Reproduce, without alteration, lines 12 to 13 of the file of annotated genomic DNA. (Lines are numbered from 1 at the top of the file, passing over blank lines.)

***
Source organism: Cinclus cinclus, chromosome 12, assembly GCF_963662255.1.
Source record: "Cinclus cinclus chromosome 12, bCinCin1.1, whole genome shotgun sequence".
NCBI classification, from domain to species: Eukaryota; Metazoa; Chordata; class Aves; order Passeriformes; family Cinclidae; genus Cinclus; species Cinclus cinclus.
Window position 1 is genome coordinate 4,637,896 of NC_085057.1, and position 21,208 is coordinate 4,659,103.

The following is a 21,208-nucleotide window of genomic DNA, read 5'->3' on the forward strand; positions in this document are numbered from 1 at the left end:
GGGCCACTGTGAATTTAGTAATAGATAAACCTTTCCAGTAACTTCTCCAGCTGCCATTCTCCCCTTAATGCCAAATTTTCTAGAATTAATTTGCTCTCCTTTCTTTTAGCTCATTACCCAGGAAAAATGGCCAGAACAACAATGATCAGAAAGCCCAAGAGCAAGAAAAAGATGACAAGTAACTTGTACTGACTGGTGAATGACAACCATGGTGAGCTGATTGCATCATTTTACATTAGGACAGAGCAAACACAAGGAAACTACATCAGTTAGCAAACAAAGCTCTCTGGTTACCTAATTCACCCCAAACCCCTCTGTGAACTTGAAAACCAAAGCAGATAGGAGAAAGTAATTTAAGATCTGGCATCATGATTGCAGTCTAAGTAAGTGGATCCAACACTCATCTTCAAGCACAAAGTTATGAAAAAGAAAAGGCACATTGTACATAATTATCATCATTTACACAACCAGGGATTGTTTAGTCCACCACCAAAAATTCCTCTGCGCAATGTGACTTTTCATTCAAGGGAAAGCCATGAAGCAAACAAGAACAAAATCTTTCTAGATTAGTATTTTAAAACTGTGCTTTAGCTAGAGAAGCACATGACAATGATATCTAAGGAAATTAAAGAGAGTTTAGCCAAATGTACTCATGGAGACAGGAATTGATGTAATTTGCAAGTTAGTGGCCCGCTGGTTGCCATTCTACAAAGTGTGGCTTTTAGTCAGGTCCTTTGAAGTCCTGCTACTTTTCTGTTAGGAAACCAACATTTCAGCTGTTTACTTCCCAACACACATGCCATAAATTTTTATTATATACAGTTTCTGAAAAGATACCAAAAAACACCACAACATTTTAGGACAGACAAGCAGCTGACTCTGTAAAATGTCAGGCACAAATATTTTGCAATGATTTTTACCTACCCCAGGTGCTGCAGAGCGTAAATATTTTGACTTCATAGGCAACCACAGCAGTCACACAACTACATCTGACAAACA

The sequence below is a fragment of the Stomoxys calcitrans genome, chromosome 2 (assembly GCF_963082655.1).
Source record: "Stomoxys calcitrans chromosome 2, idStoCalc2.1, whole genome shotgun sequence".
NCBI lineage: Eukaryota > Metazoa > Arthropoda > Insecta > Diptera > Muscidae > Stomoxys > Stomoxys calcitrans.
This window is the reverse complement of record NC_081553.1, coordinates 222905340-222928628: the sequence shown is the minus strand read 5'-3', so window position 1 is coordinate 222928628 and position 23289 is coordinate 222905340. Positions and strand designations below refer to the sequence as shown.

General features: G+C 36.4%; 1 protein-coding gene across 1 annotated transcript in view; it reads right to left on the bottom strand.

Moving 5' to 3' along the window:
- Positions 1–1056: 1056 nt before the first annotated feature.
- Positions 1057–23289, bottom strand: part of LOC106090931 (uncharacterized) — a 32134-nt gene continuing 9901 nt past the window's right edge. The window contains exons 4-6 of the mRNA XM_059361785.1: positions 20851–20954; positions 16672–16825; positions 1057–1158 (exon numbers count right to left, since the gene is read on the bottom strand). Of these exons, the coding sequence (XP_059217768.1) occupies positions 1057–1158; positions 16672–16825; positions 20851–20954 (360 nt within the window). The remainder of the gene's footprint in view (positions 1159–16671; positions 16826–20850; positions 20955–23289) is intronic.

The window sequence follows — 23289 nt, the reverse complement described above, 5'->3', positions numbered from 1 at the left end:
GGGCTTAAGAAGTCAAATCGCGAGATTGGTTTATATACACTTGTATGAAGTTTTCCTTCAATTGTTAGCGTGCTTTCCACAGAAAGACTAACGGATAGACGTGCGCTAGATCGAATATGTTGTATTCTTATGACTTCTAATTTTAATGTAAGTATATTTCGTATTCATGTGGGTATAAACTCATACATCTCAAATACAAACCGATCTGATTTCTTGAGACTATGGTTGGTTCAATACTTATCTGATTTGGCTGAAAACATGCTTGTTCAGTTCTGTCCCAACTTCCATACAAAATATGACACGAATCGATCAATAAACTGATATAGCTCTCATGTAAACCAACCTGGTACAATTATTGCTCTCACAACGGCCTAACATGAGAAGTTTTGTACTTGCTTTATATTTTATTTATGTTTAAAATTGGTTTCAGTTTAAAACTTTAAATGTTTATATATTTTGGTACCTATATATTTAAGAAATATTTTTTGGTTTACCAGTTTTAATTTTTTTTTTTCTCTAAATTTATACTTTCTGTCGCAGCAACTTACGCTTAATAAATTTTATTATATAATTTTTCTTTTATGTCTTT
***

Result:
Moving 5' to 3' along the window:
- Positions 1–1056: 1056 nt before the first annotated feature.